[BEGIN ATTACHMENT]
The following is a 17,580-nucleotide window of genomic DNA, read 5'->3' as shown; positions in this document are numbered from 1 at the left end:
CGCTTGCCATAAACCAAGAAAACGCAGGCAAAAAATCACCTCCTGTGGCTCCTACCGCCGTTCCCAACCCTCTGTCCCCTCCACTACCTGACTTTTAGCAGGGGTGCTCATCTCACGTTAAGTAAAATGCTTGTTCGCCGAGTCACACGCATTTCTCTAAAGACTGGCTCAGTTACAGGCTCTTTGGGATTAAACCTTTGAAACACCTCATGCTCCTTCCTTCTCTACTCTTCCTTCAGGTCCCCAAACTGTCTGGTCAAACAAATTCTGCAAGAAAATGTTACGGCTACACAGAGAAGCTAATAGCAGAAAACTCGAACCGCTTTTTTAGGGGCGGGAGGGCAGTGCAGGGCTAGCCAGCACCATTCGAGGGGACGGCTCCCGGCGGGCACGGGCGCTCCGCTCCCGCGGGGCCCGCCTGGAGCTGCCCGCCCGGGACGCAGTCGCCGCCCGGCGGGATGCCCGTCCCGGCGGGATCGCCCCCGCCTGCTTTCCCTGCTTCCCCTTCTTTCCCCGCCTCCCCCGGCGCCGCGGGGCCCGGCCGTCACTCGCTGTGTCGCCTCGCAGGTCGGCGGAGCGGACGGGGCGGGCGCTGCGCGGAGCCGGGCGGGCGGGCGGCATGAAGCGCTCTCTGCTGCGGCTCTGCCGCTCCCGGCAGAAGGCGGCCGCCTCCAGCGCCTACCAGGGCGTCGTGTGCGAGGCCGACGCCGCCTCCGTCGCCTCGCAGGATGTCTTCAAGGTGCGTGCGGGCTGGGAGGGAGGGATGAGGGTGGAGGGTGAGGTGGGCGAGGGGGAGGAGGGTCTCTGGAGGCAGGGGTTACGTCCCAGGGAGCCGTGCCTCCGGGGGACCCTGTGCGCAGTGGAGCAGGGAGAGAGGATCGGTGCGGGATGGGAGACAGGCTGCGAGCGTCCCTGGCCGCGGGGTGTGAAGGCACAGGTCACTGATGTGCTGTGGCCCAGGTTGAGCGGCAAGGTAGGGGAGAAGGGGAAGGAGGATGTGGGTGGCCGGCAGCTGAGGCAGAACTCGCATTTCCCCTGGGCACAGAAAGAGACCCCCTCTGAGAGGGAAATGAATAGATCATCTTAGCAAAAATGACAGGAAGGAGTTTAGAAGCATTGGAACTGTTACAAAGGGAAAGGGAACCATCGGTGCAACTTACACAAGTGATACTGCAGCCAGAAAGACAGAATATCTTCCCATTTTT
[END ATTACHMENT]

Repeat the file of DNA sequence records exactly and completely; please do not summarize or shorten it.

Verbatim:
The following is a 17,580-nucleotide window of genomic DNA, read 5'->3' as shown; positions in this document are numbered from 1 at the left end:
CGCTTGCCATAAACCAAGAAAACGCAGGCAAAAAATCACCTCCTGTGGCTCCTACCGCCGTTCCCAACCCTCTGTCCCCTCCACTACCTGACTTTTAGCAGGGGTGCTCATCTCACGTTAAGTAAAATGCTTGTTCGCCGAGTCACACGCATTTCTCTAAAGACTGGCTCAGTTACAGGCTCTTTGGGATTAAACCTTTGAAACACCTCATGCTCCTTCCTTCTCTACTCTTCCTTCAGGTCCCCAAACTGTCTGGTCAAACAAATTCTGCAAGAAAATGTTACGGCTACACAGAGAAGCTAATAGCAGAAAACTCGAACCGCTTTTTTAGGGGCGGGAGGGCAGTGCAGGGCTAGCCAGCACCATTCGAGGGGACGGCTCCCGGCGGGCACGGGCGCTCCGCTCCCGCGGGGCCCGCCTGGAGCTGCCCGCCCGGGACGCAGTCGCCGCCCGGCGGGATGCCCGTCCCGGCGGGATCGCCCCCGCCTGCTTTCCCTGCTTCCCCTTCTTTCCCCGCCTCCCCCGGCGCCGCGGGGCCCGGCCGTCACTCGCTGTGTCGCCTCGCAGGTCGGCGGAGCGGACGGGGCGGGCGCTGCGCGGAGCCGGGCGGGCGGGCGGCATGAAGCGCTCTCTGCTGCGGCTCTGCCGCTCCCGGCAGAAGGCGGCCGCCTCCAGCGCCTACCAGGGCGTCGTGTGCGAGGCCGACGCCGCCTCCGTCGCCTCGCAGGATGTCTTCAAGGTGCGTGCGGGCTGGGAGGGAGGGATGAGGGTGGAGGGTGAGGTGGGCGAGGGGGAGGAGGGTCTCTGGAGGCAGGGGTTACGTCCCAGGGAGCCGTGCCTCCGGGGGACCCTGTGCGCAGTGGAGCAGGGAGAGAGGATCGGTGCGGGATGGGAGACAGGCTGCGAGCGTCCCTGGCCGCGGGGTGTGAAGGCACAGGTCACTGATGTGCTGTGGCCCAGGTTGAGCGGCAAGGTAGGGGAGAAGGGGAAGGAGGATGTGGGTGGCCGGCAGCTGAGGCAGAACTCGCATTTCCCCTGGGCACAGAAAGAGACCCCCTCTGAGAGGGAAATGAATAGATCATCTTAGCAAAAATGACAGGAAGGAGTTTAGAAGCATTGGAACTGTTACAAAGGGAAAGGGAACCATCGGTGCAACTTACACAAGTGATACTGCAGCCAGAAAGACAGAATATCTTCCCATTTTT